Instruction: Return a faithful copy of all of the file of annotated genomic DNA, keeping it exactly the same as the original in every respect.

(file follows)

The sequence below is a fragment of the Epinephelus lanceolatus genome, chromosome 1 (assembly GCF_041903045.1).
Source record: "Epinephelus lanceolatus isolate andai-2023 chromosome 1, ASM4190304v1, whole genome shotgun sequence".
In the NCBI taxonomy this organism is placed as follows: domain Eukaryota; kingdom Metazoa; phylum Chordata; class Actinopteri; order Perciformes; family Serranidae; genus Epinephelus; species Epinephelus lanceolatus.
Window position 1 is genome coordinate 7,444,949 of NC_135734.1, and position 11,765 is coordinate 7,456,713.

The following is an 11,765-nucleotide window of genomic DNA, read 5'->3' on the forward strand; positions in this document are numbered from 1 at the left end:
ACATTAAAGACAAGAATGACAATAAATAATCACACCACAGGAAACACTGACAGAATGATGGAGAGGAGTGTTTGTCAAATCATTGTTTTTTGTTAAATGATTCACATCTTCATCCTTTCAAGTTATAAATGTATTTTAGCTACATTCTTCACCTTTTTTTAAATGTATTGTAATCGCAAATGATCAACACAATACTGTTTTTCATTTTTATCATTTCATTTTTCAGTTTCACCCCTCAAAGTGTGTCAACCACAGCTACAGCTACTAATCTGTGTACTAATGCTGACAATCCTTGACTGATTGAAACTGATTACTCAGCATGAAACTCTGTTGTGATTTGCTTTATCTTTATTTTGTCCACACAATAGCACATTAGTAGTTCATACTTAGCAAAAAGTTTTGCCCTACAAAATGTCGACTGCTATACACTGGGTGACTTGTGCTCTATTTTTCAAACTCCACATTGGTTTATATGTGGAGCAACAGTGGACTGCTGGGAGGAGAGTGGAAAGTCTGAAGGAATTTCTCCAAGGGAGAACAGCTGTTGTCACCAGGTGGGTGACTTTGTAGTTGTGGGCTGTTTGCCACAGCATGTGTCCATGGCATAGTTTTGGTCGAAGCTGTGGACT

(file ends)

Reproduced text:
The sequence below is a fragment of the Epinephelus lanceolatus genome, chromosome 1 (assembly GCF_041903045.1).
Source record: "Epinephelus lanceolatus isolate andai-2023 chromosome 1, ASM4190304v1, whole genome shotgun sequence".
In the NCBI taxonomy this organism is placed as follows: domain Eukaryota; kingdom Metazoa; phylum Chordata; class Actinopteri; order Perciformes; family Serranidae; genus Epinephelus; species Epinephelus lanceolatus.
Window position 1 is genome coordinate 7,444,949 of NC_135734.1, and position 11,765 is coordinate 7,456,713.

The following is an 11,765-nucleotide window of genomic DNA, read 5'->3' on the forward strand; positions in this document are numbered from 1 at the left end:
ACATTAAAGACAAGAATGACAATAAATAATCACACCACAGGAAACACTGACAGAATGATGGAGAGGAGTGTTTGTCAAATCATTGTTTTTTGTTAAATGATTCACATCTTCATCCTTTCAAGTTATAAATGTATTTTAGCTACATTCTTCACCTTTTTTTAAATGTATTGTAATCGCAAATGATCAACACAATACTGTTTTTCATTTTTATCATTTCATTTTTCAGTTTCACCCCTCAAAGTGTGTCAACCACAGCTACAGCTACTAATCTGTGTACTAATGCTGACAATCCTTGACTGATTGAAACTGATTACTCAGCATGAAACTCTGTTGTGATTTGCTTTATCTTTATTTTGTCCACACAATAGCACATTAGTAGTTCATACTTAGCAAAAAGTTTTGCCCTACAAAATGTCGACTGCTATACACTGGGTGACTTGTGCTCTATTTTTCAAACTCCACATTGGTTTATATGTGGAGCAACAGTGGACTGCTGGGAGGAGAGTGGAAAGTCTGAAGGAATTTCTCCAAGGGAGAACAGCTGTTGTCACCAGGTGGGTGACTTTGTAGTTGTGGGCTGTTTGCCACAGCATGTGTCCATGGCATAGTTTTGGTCGAAGCTGTGGACT